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Acrylics are an incredibly diverse and useful family of chemicals used in all kinds of products, from diapers to nail polish. Now, a team of researchers from UConn and ExxonMobil describe a new process for making them. The new method would increase energy efficiency and reduce toxic byproducts, they report in the Feb. 8 issue of Nature Communications.
The global market for acrylic acid is enormous. The world used close to 5 million metric tonnes of it in 2013, according to industry group PetroChemicals Europe. And no wonder, for acrylics and the closely related acrylates are the building blocks for many kinds of plastics, glues, textiles, dyes, paints, and papers. Strung together in long chains, they can make all kinds of useful materials. Acrylate mixed with sodium hydroxide, for example, makes a super absorbent material used in diapers. Add extra methyl groups (carbon plus three hydrogens), and acrylate makes plexiglass.
Processes - Acrylics - Temperatures - F - Byproducts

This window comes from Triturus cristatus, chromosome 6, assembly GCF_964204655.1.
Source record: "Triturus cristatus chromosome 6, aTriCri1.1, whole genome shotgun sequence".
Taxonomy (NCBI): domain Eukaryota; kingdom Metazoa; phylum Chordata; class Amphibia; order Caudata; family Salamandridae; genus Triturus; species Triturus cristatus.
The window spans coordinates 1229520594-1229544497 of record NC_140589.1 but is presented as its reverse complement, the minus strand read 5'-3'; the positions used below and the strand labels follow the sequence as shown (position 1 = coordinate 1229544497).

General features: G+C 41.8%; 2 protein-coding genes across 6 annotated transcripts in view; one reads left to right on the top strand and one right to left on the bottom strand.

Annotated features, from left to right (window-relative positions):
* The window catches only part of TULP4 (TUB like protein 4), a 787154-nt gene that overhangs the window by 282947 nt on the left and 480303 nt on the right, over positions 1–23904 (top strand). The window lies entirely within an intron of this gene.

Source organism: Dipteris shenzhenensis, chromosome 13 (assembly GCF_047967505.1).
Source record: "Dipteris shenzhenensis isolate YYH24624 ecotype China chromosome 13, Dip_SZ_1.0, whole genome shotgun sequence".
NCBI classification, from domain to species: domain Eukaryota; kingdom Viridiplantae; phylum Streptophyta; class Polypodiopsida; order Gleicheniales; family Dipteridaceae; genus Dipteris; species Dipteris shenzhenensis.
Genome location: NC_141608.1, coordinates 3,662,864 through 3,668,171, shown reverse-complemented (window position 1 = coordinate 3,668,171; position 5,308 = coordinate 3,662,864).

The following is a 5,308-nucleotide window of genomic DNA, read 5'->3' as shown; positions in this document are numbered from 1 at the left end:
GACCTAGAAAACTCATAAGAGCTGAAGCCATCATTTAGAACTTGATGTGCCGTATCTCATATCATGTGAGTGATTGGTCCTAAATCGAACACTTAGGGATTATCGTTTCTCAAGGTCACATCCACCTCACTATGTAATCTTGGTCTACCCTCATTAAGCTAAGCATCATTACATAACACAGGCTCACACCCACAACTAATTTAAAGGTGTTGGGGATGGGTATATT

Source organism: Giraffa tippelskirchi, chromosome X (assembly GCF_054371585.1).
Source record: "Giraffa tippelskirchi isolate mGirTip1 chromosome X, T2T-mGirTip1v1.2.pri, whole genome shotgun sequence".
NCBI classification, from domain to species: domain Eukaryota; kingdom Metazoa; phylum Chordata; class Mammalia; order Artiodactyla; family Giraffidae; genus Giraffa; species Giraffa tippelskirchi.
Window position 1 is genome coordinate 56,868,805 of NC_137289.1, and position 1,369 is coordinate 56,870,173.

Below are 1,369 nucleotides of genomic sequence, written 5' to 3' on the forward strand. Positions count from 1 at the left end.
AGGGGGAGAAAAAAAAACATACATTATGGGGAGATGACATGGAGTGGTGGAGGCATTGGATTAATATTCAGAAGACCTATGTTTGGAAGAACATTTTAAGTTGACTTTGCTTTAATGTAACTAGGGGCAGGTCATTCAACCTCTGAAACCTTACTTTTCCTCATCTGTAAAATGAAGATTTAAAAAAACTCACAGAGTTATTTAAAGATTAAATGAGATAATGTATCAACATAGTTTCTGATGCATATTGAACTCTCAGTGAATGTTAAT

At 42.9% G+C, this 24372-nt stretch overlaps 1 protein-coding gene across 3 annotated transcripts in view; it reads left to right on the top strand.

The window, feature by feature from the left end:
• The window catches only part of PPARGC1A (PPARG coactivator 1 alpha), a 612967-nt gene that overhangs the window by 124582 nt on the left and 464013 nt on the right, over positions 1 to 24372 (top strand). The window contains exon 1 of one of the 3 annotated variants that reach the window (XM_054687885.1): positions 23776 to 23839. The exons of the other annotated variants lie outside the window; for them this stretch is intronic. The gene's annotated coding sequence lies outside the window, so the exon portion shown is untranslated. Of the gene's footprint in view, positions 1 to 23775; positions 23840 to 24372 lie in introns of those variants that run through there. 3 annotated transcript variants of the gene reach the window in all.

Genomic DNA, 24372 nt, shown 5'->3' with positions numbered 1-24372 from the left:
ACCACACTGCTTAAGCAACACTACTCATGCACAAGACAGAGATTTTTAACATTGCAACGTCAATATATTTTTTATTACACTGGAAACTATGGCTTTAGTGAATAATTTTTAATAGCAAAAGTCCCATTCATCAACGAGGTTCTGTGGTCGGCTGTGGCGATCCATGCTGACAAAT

The current industrial processes for making acrylics require high temperatures close to 450 F, and produce unwanted and sometimes harmful byproducts, such as ethylene, carbon dioxide, and hydrogen cyanide.
UConn chemist Steve Suib, director of the University's Institute for Materials Science, and colleagues at UConn and ExxonMobil have designed a new way of making acrylics at mild temperatures. Their technique can be finely tuned to avoid producing unwanted chemicals.
Scientists - ExxonMobil - Research - Engineering - Partnering
"Scientists at ExxonMobil Research & Engineering partnering with professor Suib's group in UConn have been probing new technologies that can lower energy intensity, skip steps, improve energy efficiency, and reduce CO2...
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